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Above: Lester slideshow (uses Flash player)

Above: This is where the Lester Depot once stood.

Above: The west end of town entering the watershed area.

Above: The railroad viaduct climbing east of Lester.


Journey to Lester

Behind this yellow gate begins a melancholy journey to our recent past. A time gone by where there once was a thriving town that no longer exists. But it does exist in our hearts, and for the many folks who once lived there- who are now in their golden years that can reflect on this chapter in their lives.

In the summer of 2006, we visited this ghost town to respectfully bring the enchantment and memory of this place back into our heart and soul. What is left is a fragment of what once was. For the past residences of this town, both living and those who have passed, we dedicate this to you.

Above: Lester is nestled in a wilderness valley between Greenwater and Stampede Pass. It is not approachable during the winter snow.

The sounds of Lester are the wind and the birds along with the occasional train that pipes its way further up through the Stampede Pass tunnel. An eerie silence of nature and machine.

Yet there is a lingering sadness that looms throughout this ghost town. Its hard to believe there were nearly one thousand residents living here tucked in a scenic valley just west of Stampede Pass. A valley that begins the journey west that forms the Tacoma water shed just above the Howard Hanson dam. A village so to speak that supported the railroad line through many skilled workers. They raised families here, had their own grocery store, school and hotel.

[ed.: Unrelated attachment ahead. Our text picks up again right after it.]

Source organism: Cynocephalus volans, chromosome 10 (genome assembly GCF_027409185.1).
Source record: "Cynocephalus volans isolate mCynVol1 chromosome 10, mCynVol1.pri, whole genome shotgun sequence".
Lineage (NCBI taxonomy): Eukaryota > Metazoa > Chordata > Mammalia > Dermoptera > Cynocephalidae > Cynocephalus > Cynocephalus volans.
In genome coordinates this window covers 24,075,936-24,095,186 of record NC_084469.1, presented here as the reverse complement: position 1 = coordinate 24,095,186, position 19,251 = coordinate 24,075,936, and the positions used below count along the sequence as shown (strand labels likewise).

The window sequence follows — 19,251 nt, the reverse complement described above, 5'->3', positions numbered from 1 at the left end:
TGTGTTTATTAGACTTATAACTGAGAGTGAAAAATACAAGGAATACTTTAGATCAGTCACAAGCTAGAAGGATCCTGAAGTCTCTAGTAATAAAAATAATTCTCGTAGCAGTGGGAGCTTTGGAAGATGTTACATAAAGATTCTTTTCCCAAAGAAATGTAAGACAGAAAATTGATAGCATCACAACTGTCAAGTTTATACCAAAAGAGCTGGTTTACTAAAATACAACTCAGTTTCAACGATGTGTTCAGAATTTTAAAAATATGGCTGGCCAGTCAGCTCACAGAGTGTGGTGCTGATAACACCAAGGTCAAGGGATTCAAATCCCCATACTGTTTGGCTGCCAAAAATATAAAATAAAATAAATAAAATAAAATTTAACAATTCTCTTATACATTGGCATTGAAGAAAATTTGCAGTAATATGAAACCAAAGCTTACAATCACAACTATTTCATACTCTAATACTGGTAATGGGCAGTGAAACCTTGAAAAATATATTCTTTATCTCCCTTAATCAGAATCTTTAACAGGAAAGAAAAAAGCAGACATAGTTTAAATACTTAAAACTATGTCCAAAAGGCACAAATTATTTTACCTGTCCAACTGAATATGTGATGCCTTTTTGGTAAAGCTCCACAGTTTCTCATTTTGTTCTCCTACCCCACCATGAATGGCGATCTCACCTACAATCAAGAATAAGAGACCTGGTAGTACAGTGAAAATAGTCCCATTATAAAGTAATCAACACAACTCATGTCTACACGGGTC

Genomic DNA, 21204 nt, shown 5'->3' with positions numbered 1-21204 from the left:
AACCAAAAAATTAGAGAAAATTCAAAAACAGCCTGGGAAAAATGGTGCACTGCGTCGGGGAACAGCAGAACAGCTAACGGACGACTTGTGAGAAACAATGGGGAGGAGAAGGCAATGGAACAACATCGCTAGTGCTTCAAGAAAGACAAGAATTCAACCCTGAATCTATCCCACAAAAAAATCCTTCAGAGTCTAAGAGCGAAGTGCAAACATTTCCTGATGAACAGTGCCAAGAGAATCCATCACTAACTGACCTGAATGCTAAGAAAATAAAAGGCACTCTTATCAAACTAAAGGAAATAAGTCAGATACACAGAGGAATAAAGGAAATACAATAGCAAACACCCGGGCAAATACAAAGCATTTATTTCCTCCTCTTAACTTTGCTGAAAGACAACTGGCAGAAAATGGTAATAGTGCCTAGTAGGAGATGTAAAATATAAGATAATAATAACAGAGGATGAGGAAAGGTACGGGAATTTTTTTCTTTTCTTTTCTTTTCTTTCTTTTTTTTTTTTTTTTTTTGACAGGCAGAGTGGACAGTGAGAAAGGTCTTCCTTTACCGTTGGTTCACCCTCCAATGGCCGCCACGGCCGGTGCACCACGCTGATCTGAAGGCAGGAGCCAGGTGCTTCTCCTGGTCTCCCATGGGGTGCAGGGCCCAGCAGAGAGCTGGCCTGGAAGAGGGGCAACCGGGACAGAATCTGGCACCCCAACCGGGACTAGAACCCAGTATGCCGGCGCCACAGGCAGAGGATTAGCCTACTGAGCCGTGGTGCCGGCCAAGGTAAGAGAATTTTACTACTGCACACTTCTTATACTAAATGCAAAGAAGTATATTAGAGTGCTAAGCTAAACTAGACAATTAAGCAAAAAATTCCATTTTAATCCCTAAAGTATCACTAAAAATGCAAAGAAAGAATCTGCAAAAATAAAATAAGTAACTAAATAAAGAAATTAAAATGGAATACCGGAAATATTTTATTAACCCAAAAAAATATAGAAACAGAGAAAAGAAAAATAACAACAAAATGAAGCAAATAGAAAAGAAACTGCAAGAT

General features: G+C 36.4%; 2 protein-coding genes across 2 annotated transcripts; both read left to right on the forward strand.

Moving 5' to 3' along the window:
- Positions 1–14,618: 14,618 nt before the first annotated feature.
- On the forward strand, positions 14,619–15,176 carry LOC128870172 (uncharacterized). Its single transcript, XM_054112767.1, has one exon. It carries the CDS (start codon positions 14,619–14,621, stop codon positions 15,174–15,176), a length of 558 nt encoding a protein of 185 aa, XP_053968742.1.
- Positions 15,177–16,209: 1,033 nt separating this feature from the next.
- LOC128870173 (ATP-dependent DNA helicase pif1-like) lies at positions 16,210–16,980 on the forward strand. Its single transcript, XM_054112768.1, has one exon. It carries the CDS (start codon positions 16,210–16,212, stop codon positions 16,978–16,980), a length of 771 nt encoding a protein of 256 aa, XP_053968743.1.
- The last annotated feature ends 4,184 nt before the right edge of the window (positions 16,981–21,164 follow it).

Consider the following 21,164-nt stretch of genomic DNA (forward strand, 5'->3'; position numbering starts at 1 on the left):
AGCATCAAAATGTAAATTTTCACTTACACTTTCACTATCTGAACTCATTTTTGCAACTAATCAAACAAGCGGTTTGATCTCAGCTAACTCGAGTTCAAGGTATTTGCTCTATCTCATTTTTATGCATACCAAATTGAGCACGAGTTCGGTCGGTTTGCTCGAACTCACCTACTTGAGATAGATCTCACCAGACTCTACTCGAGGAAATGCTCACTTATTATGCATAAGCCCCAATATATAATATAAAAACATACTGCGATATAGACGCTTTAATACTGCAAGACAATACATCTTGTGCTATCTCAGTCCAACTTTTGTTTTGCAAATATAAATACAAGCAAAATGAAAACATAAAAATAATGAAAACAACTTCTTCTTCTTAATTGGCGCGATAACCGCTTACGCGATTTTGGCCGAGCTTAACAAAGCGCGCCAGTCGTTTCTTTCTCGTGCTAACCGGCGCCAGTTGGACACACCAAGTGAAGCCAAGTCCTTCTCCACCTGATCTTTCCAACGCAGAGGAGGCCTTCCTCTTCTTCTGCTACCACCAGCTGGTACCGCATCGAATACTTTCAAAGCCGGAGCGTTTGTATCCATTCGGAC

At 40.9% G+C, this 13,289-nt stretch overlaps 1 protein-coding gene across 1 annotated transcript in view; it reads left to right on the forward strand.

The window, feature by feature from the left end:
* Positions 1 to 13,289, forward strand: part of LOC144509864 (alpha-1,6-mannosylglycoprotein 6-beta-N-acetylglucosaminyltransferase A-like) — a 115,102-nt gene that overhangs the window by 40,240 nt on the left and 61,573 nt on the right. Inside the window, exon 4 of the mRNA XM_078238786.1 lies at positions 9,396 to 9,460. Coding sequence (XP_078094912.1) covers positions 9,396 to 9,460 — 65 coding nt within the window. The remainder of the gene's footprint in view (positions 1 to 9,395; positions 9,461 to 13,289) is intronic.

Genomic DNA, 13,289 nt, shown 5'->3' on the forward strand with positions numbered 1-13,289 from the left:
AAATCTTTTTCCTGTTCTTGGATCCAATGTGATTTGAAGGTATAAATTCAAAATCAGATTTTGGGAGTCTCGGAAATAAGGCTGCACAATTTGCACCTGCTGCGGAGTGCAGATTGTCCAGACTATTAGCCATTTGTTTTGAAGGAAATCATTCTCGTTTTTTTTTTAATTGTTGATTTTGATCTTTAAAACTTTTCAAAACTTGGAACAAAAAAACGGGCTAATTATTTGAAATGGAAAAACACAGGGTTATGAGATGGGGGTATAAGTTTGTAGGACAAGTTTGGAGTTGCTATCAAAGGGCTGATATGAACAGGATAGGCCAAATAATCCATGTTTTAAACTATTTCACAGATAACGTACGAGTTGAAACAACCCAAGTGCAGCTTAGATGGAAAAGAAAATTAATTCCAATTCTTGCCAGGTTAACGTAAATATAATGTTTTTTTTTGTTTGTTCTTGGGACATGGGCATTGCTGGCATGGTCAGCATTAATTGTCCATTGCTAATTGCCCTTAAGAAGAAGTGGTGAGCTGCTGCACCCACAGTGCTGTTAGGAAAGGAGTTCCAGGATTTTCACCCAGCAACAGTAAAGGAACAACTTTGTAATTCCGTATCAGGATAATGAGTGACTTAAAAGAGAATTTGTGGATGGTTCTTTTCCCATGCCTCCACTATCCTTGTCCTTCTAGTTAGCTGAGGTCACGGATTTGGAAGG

But the passage of time is not always kind. As trains became more efficient and reliable, there became less need for a dedicated town to support that uphill climb over the pass. Still, Lester marched on with aplomb and the Lester School itself became a proud namesake.

But not for long. Tacoma school district eventually closed the school- and without an industry to support the town, residences began to evaporate. The city of Tacoma purchased the land in and around the city of Lester and their life long leases apportioned to residents of the town had an interesting clause in the contract. Their homes would revert back to the city of Tacoma at their death. These homes could not be sold or transferred.

And in time, these homes were bulldozed one by one. The structures that do remain are most likely of folks who have long since taken residence elsewhere and who have not passed away.

I was recently fortunate to visit a special Lester presentation hosted by the BNSF Retirees group of Auburn. In attendance were many folks who lived and worked there. Their tales and experiences are as remarkable as the fading memory of Lester.

All content & images are copyright ©2006 Clint Thayer